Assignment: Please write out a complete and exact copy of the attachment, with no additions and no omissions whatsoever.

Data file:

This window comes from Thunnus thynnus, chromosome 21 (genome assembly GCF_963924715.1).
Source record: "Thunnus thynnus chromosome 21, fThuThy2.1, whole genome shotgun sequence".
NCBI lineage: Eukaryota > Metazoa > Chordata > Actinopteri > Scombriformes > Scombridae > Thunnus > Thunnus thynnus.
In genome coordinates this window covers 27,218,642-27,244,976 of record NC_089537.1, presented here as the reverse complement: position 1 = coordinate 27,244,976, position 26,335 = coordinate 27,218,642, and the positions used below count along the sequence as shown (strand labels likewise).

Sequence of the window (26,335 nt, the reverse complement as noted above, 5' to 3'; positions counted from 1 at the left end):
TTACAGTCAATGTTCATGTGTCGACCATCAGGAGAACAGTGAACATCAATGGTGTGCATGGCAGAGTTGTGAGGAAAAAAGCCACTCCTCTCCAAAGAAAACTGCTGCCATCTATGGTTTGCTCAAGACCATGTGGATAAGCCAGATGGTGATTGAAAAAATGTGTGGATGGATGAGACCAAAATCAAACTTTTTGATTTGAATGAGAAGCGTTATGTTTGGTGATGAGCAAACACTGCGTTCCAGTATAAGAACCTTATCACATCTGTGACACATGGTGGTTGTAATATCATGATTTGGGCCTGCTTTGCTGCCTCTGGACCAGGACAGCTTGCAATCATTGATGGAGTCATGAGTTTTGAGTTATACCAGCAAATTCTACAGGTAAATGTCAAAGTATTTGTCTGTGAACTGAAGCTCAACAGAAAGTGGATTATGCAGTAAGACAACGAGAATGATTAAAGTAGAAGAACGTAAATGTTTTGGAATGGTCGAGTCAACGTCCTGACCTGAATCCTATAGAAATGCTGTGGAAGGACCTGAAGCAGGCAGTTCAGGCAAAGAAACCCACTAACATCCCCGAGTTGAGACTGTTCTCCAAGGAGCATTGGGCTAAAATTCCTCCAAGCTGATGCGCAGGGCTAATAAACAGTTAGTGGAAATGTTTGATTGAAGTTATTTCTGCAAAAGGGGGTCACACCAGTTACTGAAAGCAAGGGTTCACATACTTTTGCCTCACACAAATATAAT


This window comes from Thunnus thynnus, chromosome 21 (genome assembly GCF_963924715.1).
Source record: "Thunnus thynnus chromosome 21, fThuThy2.1, whole genome shotgun sequence".
NCBI lineage: Eukaryota > Metazoa > Chordata > Actinopteri > Scombriformes > Scombridae > Thunnus > Thunnus thynnus.
In genome coordinates this window covers 27,218,642-27,244,976 of record NC_089537.1, presented here as the reverse complement: position 1 = coordinate 27,244,976, position 26,335 = coordinate 27,218,642, and the positions used below count along the sequence as shown (strand labels likewise).

Sequence of the window (26,335 nt, the reverse complement as noted above, 5' to 3'; positions counted from 1 at the left end):
TTACAGTCAATGTTCATGTGTCGACCATCAGGAGAACAGTGAACATCAATGGTGTGCATGGCAGAGTTGTGAGGAAAAAAGCCACTCCTCTCCAAAGAAAACTGCTGCCATCTATGGTTTGCTCAAGACCATGTGGATAAGCCAGATGGTGATTGAAAAAATGTGTGGATGGATGAGACCAAAATCAAACTTTTTGATTTGAATGAGAAGCGTTATGTTTGGTGATGAGCAAACACTGCGTTCCAGTATAAGAACCTTATCACATCTGTGACACATGGTGGTTGTAATATCATGATTTGGGCCTGCTTTGCTGCCTCTGGACCAGGACAGCTTGCAATCATTGATGGAGTCATGAGTTTTGAGTTATACCAGCAAATTCTACAGGTAAATGTCAAAGTATTTGTCTGTGAACTGAAGCTCAACAGAAAGTGGATTATGCAGTAAGACAACGAGAATGATTAAAGTAGAAGAACGTAAATGTTTTGGAATGGTCGAGTCAACGTCCTGACCTGAATCCTATAGAAATGCTGTGGAAGGACCTGAAGCAGGCAGTTCAGGCAAAGAAACCCACTAACATCCCCGAGTTGAGACTGTTCTCCAAGGAGCATTGGGCTAAAATTCCTCCAAGCTGATGCGCAGGGCTAATAAACAGTTAGTGGAAATGTTTGATTGAAGTTATTTCTGCAAAAGGGGGTCACACCAGTTACTGAAAGCAAGGGTTCACATACTTTTGCCTCACACAAATATAAT